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A First-Time Hiker’s Guide to Trail Etiquette

A man and woman hiking in the woods around sunrise.

From preparing for your first big hike to understanding the hiker’s right-of-way, following proper trail etiquette on your first adventure will ensure you (and everyone else on a trail) have an enjoyable experience.

Hiking can give you a new appreciation of the great outdoors, especially if you’re used to an urban setting. If you’re more familiar with the right-of-way rules for vehicles, and your knowledge of etiquette is limited to the polite distance to stand behind someone using the ATM, we’re here to help!

Plan Ahead

Planning and preparing for your day is one of the seven principles of Leave No Trace, and it’s a vital way to set yourself up for success on a trail.

Taking the right gear, planning for emergencies and weather, and, of course, packing food and water, are all essential things to consider. If you’re new to hiking, you can check out our list of guidelines to help you prepare for your first day hike.

Pack It In, Pack It Out

Anything you bring on the trail, you have a duty to take back out again. This applies to everything, including apple cores and banana peels. It might seem counterintuitive to have to pack out organic material, since, after all, it will decompose. However, you might be surprised to learn just how long that takes. Apple cores take months to decompose, while banana and orange peels can take years.

Inspect any campsite or location and leave it cleaner than you found it. If every hiker or camper left behind a piece of trash, trails and campsites would be absolute wrecks. If everyone took one piece of trash, in addition to their packed-in materials, though, the trails would always be pristine.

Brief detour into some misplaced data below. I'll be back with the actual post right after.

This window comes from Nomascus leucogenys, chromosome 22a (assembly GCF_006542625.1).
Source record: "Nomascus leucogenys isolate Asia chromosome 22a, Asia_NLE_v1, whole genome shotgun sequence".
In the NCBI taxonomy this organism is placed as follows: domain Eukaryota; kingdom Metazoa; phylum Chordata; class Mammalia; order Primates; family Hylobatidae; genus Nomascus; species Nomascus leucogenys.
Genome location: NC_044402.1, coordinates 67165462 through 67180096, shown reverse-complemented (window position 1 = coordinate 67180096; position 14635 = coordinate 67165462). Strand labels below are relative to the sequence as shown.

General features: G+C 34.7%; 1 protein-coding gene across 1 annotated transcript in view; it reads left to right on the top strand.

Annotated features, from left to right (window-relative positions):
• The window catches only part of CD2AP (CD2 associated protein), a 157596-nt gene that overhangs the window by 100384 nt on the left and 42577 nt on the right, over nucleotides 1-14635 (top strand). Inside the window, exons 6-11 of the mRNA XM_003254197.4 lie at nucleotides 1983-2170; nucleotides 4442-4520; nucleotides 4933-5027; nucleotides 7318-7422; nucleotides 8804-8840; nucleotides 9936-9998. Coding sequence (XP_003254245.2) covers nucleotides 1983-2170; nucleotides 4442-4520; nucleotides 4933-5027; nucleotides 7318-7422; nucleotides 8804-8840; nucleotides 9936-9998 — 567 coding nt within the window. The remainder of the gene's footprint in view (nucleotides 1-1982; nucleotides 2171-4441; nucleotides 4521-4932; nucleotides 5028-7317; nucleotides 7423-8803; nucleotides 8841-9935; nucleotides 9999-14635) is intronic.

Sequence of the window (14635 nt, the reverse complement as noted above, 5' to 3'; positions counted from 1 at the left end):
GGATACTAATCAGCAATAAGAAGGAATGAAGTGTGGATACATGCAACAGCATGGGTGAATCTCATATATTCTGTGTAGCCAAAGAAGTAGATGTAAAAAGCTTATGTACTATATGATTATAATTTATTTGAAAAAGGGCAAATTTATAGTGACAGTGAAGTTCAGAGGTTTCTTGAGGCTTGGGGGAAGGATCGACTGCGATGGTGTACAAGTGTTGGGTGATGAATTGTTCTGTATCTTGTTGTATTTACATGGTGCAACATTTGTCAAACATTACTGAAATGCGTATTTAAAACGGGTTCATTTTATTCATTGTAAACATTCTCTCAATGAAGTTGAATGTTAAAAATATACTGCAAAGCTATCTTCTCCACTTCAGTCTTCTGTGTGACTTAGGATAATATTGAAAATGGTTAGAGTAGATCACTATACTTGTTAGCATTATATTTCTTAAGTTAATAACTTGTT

Keep in mind that the beautiful surroundings are a home to wildlife, plants, and mountains, and it was that way years before you came along. To preserve our wildlands so we can continue to enjoy them, we have a responsibility to clean up after ourselves.

Properly Dispose of Human Waste

The often uncomfortable topic of using the bathroom when there isn’t one on a trail is a concern for many new hikers. If you have to pee, make sure you do so at least 200 feet away from any natural water sources. You can gauge this by counting about 80-100 steps.

It’s always a good idea to bring some biodegradable toilet paper with you. You can reroll it so it’s more compact and save some space in your pack. Put your used TP in a small, sealable plastic bag so you can take it back with you, and dispose of it at home.

If the urge for number two strikes, make sure you are (again) at least 200 feet away from any water sources. Then, use a camping trowel (aka poop shovel) to dig a hole that’s about 7-inches deep by 4-inches wide hole.

Bury your waste and toilet paper with the same dirt you dug up and disguise the hole when finished. Clean your hands with biodegradable soap or hand sanitizer.

Some trails with higher traffic have strict rules about this, so be sure to read up before you start your journey.